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Review by : Behindwoods review board
Starring: Bharath, Priyamani, Ramya Krishnan.
Direction: Suresh Krissna
Music: Deva
Production: Cool Productions.
Director Suresh Krissna returns. The erstwhile hit maker is trying to regain the magic touch that he so famously possessed in the 90s. Apparently, he still seems to believe in the 90s style of film making when Tamil cinema has actually evolved far ahead. That is how one feels about Aarumugam, a story that could have found its takers in the 90s. Striking similarities to Suresh Krissna’s big hits of the 90s at many places cannot escape your notice, even though the story, screenplay and dialogues have been handled by Rashid Premji.

Aarumugam is about how one young lad is keen to fulfill his mother’s last wish. It also talks about friendship that transcends societal barriers. Bharath plays Aarumugam, the young man who owns a roadside eatery, lives with the sole aim of realizing his mother’s dream. He has a very close friend from a very unlikely background, the younger brother of a millionaire. However, this difference does not seem to hamper their friendship in any way. But the status conscious millionaire (Ramya Krishnan) is getting sleepless nights after knowing that her brother is socializing in places which could be quite damaging to her high flying image. She tries to intervene between the
friends, but that does not work. So, the next thing to do, in a commercial movie, is to send goons who smash up all that the poor guy owns. On the street with nothing to lose, the poor young man’s fire in the belly burns hotter and brighter. The rest is easy to guess for anyone who regularly watched commercial potboilers of the 90s.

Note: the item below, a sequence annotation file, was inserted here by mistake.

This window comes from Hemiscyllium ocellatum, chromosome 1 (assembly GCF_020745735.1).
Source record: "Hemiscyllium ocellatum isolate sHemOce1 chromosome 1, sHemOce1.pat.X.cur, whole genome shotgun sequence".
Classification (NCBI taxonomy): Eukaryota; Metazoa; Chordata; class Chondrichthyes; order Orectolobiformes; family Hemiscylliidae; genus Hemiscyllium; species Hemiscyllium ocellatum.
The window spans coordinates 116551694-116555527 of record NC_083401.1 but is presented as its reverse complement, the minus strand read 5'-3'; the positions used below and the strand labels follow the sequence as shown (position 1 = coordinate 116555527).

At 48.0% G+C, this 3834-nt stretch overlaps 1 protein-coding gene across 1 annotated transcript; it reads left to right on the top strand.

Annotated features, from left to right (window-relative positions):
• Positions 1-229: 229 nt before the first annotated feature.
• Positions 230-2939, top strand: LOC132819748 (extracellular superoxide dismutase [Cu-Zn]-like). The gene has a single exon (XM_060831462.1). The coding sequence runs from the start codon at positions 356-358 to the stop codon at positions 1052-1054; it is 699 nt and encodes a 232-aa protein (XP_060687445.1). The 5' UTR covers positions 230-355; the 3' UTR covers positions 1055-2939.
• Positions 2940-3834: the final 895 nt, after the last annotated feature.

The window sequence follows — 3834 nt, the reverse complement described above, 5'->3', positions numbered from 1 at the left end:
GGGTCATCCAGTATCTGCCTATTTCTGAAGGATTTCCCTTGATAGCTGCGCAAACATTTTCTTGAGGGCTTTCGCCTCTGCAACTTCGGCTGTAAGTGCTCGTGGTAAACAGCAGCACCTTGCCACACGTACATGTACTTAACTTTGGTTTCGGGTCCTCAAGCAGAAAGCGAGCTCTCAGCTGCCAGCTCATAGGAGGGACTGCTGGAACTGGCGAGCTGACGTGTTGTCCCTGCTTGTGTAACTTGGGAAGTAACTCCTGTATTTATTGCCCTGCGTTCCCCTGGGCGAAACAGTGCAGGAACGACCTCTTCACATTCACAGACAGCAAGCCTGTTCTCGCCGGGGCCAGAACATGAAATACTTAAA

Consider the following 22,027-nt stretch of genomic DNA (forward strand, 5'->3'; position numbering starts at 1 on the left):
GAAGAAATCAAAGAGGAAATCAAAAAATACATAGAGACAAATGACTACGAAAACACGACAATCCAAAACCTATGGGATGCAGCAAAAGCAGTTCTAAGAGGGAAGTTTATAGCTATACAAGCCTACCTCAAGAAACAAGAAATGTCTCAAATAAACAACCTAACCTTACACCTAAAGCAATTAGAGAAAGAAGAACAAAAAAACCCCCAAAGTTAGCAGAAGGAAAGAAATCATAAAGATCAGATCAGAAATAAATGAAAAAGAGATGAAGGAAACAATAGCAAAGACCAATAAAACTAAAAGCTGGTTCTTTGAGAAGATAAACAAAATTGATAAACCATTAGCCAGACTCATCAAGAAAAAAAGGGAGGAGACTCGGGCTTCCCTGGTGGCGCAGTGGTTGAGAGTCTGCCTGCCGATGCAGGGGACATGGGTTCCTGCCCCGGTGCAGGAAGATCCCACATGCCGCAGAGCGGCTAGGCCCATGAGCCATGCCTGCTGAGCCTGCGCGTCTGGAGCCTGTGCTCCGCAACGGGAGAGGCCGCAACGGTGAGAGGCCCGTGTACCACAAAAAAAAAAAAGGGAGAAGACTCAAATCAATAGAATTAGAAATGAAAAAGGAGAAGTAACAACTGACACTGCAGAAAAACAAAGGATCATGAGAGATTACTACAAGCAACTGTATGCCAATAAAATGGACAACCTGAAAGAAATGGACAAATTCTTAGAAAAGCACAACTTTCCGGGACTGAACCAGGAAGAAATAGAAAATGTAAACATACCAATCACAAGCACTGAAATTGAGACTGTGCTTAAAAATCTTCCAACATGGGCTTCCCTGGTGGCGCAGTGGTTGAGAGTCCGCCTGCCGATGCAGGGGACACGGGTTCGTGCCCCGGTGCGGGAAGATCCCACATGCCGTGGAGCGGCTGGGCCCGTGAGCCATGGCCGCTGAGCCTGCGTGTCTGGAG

A story that has been tried, tested, done and dusted gives the film very little chance of impressing us. It is the director who has to infuse life into proceedings. But, with the kind of script at hand it is a hard job to do, considering that audience these days are increasingly searching for plausibility and logic in even the smallest of things in the movie. There are many big holes in this respect which will irk people who have been treated to some sensible cinema off late. Moving legal processes in a matter of hours and earning millions over a few months are no longer fun to watch.

Bharath has given an honest and earnest performance. In a role that comprises of fully playing to the galleries, he shows complete faith in the director. He has put up a good show in almost all the departments and worked hard in the fights. Ramya Krishnan in a role that was touted to be a la Neelambari delivers what is required. However, this one does not even nip at the skirts of Neelambari. Karthik and Abhinay pass muster in supporting roles. Priyamani is peripheral to the story and is present only for songs and glamour.

Deva’s music has a feeble impact; only ‘Yamini’ seems interesting. Pa. Vijay’s lyrics in most songs are of pretty commendable standards, but the tunes let down the lines. Perarasu has written the opening song which also appears in the background many times.

Aarumugam is an outdated story taken in a manner that would have worked in the mid 90s. But, Tamil audiences have outgrown this genre of cinema. There is no doubt as to which section of audiences this movie has targeted. But, even the front benchers have becoming discerning nowadays. Aarumugam will have a hard time convincing audiences. It may however find some takers who still love escapist masala.

Verdict: A decade too late

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